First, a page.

Figure 1. The model used by PhastCons, a 3-nonterminal HMM with rate multipliers, is compactly expressed by XRate's macro language.

Different nonterminal have different evolutionary rates, but they all share the same underlying substitution model. Transition probabilities are shared: a transition between nonterminals happens with probability leaveProb, and self-transitions happen with probability stayProb. This model (with any number of nonterminals) can be expressed in XRate's macro language in approximately 20 lines of code.

The grammar will have nonterminals named “1”, “2”…up to numNonTerms, each one associated with a rate parameter (r_1, r_2…) and substitution chain (chain_1, chain_2…). To express this grammar in XRate macro code, we'll need to declare each of these nonterminals, the production rules which govern transitions between them, rate parameters, and the nonterminal-associated substitution chains. (For a fully-functional grammar, an alphabet is also needed; these are omitted in code snippets included in the main text, but the corresponding grammars in Text S1 contain alphabets.)

First, define how many nonterminals the model will have: adding more nonterminals to the model later on can be done simply by adjusting this variable. We define a SEED value to initialize the rate parameters (this is not a random number seed, but rather an initial guess at the parameter value necessary for the EM algorithm to begin), which is done inside a foreach-integer loop using the numNonterms variable. The (foreach-integer X (1 K) expression) expands expression for all values of X from 1 to K. In this case, we define a rate parameter for each of our nonterminals 1.. K.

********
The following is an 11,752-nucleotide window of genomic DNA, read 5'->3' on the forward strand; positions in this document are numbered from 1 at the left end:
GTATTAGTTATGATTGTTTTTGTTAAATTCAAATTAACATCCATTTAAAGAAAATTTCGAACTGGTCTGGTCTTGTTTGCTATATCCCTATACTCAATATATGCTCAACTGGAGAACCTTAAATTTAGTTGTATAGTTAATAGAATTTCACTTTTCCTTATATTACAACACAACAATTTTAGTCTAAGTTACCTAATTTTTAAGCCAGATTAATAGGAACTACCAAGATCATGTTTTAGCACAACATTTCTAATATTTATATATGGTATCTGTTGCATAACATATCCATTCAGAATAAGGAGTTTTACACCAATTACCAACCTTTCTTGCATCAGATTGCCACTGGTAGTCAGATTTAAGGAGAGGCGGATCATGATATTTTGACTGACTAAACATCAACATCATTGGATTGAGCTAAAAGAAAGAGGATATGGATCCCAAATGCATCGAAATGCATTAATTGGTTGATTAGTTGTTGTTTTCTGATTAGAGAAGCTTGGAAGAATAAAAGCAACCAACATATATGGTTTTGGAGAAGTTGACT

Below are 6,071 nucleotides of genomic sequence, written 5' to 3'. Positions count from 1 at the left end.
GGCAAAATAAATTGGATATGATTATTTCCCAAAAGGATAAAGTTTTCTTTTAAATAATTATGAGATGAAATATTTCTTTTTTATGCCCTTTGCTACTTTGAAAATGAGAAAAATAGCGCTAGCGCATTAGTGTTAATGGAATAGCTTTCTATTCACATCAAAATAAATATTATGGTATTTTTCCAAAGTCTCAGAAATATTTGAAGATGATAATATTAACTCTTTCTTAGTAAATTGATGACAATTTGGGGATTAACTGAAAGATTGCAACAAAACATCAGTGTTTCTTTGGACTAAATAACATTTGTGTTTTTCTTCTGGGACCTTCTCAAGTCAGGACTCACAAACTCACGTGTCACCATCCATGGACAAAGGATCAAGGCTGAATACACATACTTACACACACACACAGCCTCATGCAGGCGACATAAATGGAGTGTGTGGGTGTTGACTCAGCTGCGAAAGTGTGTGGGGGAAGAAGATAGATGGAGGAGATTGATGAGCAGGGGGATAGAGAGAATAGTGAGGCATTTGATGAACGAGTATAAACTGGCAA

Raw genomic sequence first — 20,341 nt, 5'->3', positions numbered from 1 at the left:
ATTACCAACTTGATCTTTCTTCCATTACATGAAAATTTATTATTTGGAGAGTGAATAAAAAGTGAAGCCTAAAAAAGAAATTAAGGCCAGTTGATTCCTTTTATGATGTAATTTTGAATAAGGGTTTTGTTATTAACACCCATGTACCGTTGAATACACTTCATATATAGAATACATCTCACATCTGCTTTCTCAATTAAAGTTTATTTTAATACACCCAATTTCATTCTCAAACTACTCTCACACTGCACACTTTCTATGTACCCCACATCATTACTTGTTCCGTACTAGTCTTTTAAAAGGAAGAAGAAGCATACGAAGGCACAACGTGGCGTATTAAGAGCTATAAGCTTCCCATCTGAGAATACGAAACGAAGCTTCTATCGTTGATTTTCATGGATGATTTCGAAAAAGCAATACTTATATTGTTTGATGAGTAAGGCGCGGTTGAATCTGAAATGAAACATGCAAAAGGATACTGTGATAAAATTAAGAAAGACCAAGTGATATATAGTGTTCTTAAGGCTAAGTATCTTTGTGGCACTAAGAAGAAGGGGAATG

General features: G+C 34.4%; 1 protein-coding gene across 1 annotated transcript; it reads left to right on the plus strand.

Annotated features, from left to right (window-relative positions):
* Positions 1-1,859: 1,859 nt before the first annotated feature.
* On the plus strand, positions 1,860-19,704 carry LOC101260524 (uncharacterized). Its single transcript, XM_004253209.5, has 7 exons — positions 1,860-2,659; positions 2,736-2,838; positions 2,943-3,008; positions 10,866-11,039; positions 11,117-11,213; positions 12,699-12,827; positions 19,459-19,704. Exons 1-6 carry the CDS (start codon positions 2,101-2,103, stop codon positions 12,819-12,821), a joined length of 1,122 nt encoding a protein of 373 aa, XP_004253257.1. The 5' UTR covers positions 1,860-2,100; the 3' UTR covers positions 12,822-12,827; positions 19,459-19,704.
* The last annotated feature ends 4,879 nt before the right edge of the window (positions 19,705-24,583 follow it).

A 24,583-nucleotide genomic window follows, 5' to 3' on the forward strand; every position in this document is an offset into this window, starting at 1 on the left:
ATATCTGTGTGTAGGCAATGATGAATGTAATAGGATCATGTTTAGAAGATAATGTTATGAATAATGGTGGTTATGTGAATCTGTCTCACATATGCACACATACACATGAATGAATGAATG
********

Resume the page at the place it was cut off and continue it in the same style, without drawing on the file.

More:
(&define numNonterms 3)

(&define SEED 0.001)

(&foreach-integer nonterminal (1 numNonterms)

 (rate ((&cat r_ nonterminal) SEED)))

Next, define a Markov chain for each nonterminal: all make use of the same underlying substitution model (e.g. JC69 [1], HKY85 [3]) whose entries are stored as Q_a_b for the transition rate between characters a and b. This “underlying” chain must be defined elsewhere - either in an included file (using the (&include) directive), or directly in the grammar file. For instance, we could re-use the JC69 chain, declaring rate parameters for later use:

(&foreach-token tok1

 (&foreach-token tok2

  (&if (&eq tok1 tok2)

   () ;; If tok1 =  = tok2, expand to an empty list (ignored by parser)

   (rate (&cat Q_ tok1 _ tok2) u))))

Each nonterminal has an associated substitution model which is Q_a_b scaled by a different rate multiplier r_nonterminal. Using an integer loop, we create a chain for each nonterminal using the rate parameters we defined in the two previous code snippets:

(&foreach-integer nonterminal (1 numNonterms)


  (terminal (&cat chain_ nonterminal))

  (&foreach-token tok1

   (&foreach-token tok2

    (&if (&eq tok1 tok2)


     (mutate (from (tok1)) (to (tok2))

     (rate (&cat Q_ tok1 _ tok2) (&cat r_ nonterminal))))))))

Next, define the production rules which govern the nonterminal transitions. For simplicity of presentation (but not required), we assume here that transitions between nonterminals all occur with probability proportional to leaveProb, and all self-transitions have probability stayProb.